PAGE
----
Our most important community endeavor is the education of our children. In Washington State public education is funded mostly through property taxes, either property taxes levied by, and distributed by, the state or property taxes levied by local school districts. Funding schools with property taxes is a badly flawed system. Inevitably, such a system left to run free will result in poorer districts with a smaller tax base (on a per student basis) being able to raise less money for public education than wealthier districts, a process that widens the funding gap in public education. That’s what the Washington State Supreme Court’s often misunderstood McCleary Decision (2012) was about. Here’s how Wikipedia summarizes it:
Mathew and Stephanie McCleary et al., v. State of Washington (short form: McCleary v. Washington), commonly known as the McCleary Decision, was a lawsuit against the State of Washington. The case alleged that the state, in the body of the state legislature, had failed to meet the state constitutional duty (in Article IX, Section 1) “to make ample provision for the education of all children residing within its borders.”
The mandate to the Washington State legislature from the Washington State Supreme Court in the McCleary Decision couldn’t be clearer: Washington State is in violation of its own Constitution. Fix it. Find a way to fund public education that offers enough money to poorer districts so that all children in the state are “amply” provided for. We (the judicial branch) don’t legislate, you (the legislative branch) are given that responsibility. You need to comply with that which the state constitution requires.
How to proceed? We in the State of Washington have the most regressive overall [that’s all state and local taxes, not just property taxes] tax system in the nation. “Poor residents here pay 16.8 percent of family income in state and local taxes while the wealthiest 1 percent pay only 2.4 percent.” The obvious solution to the McCleary mandate was to tackle Washington State’s regressive tax system, but McCleary was handed down in 2012 after the rabidly anti-communitarian Tea Party surge (born of the racist backlash to the election of President Obama in 2008). These reactionary, anti-tax Republicans in the Washington State Legislature made any attempt to look a broader funding solution to the McCleary decision impossible. Instead, for the next six years the legislature lurched through its efforts to comply with McCleary by relying solely on adjustments of property tax-based funding, the same funding source that had engendered the unconstitutional underfunding of education that McCleary spotlighted. During those six years, the Supreme Court, fully understanding its lack of a legislative role, refused to approve a series of half solutions the legislature cobbled together.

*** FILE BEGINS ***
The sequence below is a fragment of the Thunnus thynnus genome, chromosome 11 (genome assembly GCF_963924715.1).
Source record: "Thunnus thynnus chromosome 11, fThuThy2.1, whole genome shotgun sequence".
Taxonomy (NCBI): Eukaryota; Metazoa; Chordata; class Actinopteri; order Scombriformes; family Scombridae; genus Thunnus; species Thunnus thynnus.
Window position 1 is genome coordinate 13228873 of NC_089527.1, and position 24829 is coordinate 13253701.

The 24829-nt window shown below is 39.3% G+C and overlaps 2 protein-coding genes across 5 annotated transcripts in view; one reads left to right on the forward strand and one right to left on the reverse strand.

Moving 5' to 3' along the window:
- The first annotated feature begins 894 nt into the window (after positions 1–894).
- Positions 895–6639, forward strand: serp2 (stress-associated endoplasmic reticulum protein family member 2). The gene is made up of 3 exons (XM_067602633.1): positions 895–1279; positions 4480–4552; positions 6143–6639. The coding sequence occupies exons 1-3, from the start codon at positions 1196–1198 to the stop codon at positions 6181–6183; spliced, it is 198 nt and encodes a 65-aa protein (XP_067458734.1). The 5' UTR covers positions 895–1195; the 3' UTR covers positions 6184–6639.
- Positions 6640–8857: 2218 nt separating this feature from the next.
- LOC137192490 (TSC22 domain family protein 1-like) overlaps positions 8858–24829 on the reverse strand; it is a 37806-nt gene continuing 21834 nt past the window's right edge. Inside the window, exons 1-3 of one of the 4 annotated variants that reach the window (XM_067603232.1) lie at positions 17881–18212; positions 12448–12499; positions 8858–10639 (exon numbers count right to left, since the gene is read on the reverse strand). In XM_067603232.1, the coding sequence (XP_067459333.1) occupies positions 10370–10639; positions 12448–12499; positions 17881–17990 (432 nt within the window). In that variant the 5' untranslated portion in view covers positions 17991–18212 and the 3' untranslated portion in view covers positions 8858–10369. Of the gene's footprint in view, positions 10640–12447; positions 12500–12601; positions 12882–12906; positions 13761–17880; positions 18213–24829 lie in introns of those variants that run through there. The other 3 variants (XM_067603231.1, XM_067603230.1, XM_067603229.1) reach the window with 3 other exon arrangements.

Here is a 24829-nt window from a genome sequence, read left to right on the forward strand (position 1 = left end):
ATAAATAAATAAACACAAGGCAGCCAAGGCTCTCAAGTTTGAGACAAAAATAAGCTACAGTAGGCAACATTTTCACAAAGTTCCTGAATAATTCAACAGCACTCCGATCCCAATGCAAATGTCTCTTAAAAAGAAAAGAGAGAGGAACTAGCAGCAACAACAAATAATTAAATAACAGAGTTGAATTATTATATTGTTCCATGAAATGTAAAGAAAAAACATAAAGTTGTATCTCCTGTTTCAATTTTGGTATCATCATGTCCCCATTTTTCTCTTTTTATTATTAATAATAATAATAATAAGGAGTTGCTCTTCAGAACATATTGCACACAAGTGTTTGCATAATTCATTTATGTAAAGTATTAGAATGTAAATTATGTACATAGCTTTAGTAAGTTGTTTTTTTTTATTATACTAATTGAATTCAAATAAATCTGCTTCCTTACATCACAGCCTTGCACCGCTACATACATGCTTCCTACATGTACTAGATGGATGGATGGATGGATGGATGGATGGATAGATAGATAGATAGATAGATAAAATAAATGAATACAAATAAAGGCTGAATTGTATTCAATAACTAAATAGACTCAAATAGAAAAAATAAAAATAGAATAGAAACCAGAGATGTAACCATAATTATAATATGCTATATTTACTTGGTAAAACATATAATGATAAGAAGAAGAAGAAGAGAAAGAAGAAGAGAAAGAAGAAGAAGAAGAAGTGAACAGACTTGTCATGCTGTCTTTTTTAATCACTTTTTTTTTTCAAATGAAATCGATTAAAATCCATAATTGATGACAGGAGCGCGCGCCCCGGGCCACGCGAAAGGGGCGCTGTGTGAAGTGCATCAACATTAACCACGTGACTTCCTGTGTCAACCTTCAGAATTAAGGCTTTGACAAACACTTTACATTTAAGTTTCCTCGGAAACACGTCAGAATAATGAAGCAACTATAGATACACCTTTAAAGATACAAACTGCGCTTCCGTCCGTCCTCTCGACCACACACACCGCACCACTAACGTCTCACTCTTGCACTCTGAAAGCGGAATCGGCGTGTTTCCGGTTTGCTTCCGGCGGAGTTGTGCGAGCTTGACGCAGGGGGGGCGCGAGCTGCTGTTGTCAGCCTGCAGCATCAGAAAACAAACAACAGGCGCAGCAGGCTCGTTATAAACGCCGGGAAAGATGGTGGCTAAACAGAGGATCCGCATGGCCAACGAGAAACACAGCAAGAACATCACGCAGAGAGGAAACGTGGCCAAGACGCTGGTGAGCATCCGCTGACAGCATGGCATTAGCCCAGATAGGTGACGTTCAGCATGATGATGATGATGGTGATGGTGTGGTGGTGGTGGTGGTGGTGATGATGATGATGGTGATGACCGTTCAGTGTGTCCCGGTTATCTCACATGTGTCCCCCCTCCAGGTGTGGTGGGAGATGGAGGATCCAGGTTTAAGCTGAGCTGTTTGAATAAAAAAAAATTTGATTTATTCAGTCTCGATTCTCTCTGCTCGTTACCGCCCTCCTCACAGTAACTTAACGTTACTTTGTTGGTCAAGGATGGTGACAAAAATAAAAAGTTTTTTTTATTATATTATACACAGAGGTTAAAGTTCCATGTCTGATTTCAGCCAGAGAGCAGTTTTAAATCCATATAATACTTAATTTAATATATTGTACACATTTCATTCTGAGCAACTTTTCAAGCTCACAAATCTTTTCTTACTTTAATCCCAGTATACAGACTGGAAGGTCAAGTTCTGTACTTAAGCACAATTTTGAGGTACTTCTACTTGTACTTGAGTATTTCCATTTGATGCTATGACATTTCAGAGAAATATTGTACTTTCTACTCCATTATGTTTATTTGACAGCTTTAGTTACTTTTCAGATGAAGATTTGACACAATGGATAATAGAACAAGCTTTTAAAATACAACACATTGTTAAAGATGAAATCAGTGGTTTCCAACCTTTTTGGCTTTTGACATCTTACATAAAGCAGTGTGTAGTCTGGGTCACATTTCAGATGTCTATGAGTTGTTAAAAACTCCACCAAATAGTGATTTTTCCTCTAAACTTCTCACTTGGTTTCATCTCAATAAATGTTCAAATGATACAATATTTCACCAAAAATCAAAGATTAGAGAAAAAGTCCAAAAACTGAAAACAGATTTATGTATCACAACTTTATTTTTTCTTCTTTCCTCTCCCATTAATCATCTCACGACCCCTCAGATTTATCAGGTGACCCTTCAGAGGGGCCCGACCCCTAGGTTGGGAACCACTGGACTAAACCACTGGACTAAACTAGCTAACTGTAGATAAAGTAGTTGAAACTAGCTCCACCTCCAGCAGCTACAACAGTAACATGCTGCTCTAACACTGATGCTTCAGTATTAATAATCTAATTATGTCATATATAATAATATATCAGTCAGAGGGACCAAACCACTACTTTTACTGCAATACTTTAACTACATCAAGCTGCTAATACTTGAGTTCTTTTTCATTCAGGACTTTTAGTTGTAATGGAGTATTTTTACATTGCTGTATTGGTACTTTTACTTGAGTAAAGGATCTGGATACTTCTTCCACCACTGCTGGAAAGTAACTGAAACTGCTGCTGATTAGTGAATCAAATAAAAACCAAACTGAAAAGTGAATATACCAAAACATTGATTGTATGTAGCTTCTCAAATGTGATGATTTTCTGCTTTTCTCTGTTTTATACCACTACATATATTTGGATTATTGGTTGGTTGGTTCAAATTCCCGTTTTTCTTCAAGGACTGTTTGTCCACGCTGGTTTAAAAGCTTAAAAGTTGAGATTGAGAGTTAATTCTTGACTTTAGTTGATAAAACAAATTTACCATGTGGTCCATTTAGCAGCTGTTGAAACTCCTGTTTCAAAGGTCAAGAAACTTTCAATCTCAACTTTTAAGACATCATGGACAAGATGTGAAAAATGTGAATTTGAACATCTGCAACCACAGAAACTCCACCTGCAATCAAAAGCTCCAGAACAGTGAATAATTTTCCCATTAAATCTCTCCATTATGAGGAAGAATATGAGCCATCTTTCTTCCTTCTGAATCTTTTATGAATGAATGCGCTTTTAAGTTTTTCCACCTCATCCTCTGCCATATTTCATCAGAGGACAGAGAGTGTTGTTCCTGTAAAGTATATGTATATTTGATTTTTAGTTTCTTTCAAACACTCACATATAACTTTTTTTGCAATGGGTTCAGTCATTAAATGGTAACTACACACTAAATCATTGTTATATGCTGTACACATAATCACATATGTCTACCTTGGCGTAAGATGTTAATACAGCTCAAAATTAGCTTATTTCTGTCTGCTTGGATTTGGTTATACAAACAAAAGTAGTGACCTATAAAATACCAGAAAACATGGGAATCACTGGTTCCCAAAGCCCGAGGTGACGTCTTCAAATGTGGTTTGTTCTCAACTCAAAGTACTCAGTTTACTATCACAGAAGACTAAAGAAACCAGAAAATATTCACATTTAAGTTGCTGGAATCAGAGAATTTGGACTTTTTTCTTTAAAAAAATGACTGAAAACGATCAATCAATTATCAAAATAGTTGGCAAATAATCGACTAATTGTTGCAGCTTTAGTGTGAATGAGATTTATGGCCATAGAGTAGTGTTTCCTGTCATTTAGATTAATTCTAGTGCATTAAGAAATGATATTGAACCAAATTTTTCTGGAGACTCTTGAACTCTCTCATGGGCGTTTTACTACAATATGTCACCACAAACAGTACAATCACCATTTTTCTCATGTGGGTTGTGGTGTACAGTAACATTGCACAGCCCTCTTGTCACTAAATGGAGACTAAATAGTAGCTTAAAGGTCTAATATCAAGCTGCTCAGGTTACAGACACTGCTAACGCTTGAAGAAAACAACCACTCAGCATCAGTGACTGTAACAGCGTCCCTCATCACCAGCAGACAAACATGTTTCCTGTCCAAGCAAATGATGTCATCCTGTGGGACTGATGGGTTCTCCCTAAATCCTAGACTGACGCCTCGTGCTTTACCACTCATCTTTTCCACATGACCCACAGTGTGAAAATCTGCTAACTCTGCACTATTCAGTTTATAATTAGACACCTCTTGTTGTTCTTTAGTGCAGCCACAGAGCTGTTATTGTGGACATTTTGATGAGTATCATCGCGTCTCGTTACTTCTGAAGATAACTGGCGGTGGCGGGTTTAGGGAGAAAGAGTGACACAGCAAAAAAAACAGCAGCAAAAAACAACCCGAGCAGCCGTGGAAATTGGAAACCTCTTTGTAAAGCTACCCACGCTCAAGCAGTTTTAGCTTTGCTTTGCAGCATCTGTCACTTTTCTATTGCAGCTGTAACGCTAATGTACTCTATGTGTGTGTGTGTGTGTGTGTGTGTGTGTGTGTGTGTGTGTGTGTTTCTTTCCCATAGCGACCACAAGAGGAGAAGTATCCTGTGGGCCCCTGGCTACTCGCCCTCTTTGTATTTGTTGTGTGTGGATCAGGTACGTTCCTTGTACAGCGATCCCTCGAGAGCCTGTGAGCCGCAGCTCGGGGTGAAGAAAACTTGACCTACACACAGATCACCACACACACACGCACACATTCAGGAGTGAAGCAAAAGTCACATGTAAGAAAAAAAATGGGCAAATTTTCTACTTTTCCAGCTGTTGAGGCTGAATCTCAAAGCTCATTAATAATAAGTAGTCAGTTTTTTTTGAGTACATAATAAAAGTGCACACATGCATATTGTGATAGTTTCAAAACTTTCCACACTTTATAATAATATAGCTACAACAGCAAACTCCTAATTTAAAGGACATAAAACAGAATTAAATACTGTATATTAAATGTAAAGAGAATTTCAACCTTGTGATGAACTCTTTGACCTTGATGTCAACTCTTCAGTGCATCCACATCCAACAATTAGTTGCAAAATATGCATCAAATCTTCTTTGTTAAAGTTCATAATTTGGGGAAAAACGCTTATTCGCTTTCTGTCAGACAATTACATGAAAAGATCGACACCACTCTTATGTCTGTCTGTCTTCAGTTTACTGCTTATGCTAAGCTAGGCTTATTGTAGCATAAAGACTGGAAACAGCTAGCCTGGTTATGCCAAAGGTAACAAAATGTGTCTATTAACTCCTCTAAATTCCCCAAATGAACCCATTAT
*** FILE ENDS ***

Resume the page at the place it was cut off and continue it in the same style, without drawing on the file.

Finally, after six years, a compromise solution to McCleary that satisfied the Washington State Supreme Court was reached. The compromise was dubbed a “levy swap equalization,” by then Washington State Representative Michael Baumgartner (R, LD4–now Spokane County Treasurer) in an email sent to supporters. This “solution” satisfied both McCleary and the anti-tax Republicans by adjusting the property tax rate levied by the State of Washington upward while capping the allowed local school district levy rate. The overall pot of state and local money to fund education statewide remained about the same, but, by collecting and dispersing more of it through the state coffers, the McCleary mandate was satisfied. Money was trimmed from the wealthier districts and given to the poorer ones for “Basic Education,” i.e. averaging out the funding, spreading it across the state. That money, of course, came from school districts that had enjoyed a higher tax base. Thanks to the levy cap (the “swap” part) taxpayers in wealthier districts saw little change in their property tax, but their school districts not only saw a net decrease in funding but were hamstrung by the levy cap when it came to providing money for school programs (like librarians and school nurses), programs that extended beyond “Basic Education.” Baumgartner’s July 21, 2017 email exposes the Republican logic (and forever branded him for me as a conniving, deceitful, hyper-partisan politician for whom statecraft is seen as a zero sum game, not an effort to improve the lives of people):